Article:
Microsoft CEO Institutes Customer Visits

Nice little article in Quartz today about how Satya Nadella changed things for the better at Microsoft, including customer visits during executive retreats:

Another decision, not universally loved, was scheduling customer visits. “There was more than a little eye rolling and groaning,” Nadella reports. But the next morning, roughly 150 retreaters were split into groups and traveled together in vans to visit clients, including large and small businesses, schools, hospitals, and startups. Each van, Nadella says, carried one “nervous account manager” along with a cross-section of business leaders from a range of company departments, like marketing, engineering, and finance.

When they all regrouped for dinner back in the mountains, the employees were assigned tables within remixed groups, and were therefore not able to fall back into their regular circles and—let’s be honest— gripe. Instead, each person was asked to describe their day and discuss where they saw the company’s culture and where it should go. Nadella writes that he expected little engagement, more of a “let’s-get-this-over-with” attitude. “They’d be persnickety” he predicted. Instead, he claims, the conversations went long into the evening.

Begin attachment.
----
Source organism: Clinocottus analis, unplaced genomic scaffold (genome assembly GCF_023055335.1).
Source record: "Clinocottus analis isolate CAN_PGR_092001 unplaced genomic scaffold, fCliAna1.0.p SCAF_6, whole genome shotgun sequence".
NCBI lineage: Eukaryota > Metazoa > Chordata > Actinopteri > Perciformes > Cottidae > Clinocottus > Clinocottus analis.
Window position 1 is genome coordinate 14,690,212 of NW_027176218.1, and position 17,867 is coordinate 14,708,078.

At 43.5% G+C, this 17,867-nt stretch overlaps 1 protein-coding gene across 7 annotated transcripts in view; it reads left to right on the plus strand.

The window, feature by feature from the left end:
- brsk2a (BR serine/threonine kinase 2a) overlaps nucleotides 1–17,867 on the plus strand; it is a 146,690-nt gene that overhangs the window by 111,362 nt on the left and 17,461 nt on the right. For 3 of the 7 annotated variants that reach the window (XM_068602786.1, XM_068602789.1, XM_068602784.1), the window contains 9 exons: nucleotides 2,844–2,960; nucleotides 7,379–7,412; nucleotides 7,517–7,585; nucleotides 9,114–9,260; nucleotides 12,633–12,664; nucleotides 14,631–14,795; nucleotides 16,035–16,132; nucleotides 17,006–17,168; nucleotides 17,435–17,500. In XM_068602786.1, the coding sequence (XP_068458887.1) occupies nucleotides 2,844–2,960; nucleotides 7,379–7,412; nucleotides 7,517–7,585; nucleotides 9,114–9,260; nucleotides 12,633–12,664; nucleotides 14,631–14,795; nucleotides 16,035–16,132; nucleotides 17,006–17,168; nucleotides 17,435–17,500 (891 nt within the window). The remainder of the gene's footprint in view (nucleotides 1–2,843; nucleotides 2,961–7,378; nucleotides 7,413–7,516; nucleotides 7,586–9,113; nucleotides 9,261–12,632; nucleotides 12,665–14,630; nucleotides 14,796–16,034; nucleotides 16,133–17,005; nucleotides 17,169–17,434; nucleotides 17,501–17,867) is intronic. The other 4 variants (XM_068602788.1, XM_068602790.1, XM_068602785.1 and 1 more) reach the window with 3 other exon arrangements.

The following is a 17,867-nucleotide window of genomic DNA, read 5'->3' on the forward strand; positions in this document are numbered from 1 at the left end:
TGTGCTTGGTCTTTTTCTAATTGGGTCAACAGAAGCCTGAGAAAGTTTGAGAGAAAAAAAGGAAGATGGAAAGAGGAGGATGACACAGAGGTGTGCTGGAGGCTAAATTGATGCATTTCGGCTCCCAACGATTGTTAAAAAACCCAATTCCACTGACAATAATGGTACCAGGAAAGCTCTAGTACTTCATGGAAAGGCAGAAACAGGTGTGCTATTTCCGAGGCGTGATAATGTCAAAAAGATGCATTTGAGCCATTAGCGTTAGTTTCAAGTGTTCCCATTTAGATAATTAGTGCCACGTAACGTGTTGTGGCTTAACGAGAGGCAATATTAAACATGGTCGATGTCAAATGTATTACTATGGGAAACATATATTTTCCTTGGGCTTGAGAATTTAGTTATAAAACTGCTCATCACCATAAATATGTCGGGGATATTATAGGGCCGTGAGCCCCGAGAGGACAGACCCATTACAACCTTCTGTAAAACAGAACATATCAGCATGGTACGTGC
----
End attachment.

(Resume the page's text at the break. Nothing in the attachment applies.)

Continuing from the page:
There’s something in human nature that makes it next to impossible to ignore the plight of your customer when you see it with your own two eyes. It doesn’t matter if the evidence is only anecdotal.

"Their customers never flinched."


James Surowiecki:

You had tens of millions of affluent consumers. They ate out a lot. They were comfortable with fast food, having grown up during its heyday, but they wanted something other than the typical factory-made burger. So, even as the fast-food giants focussed on keeping prices down, places like Panera and Chipotle began charging higher prices. Their customers never flinched.
It might seem that the success of fast-casual was simply a matter of producing the right product at the right time. But restaurants like Chipotle and Five Guys didn’t just respond to customer demand; they also shaped it. As Darren Tristano, an analyst at Technomic, put it, “Consumers didn’t really know what they wanted until they could get it.” 

Some of this is analogous to the recent rise of Apple as well. Certainly, there’s an element of “right place, right time”, but it’s also about shaping conditions to create that place at that time.

Few consumers can imagine new products or services they’d buy at anything but the “lowest resolution.”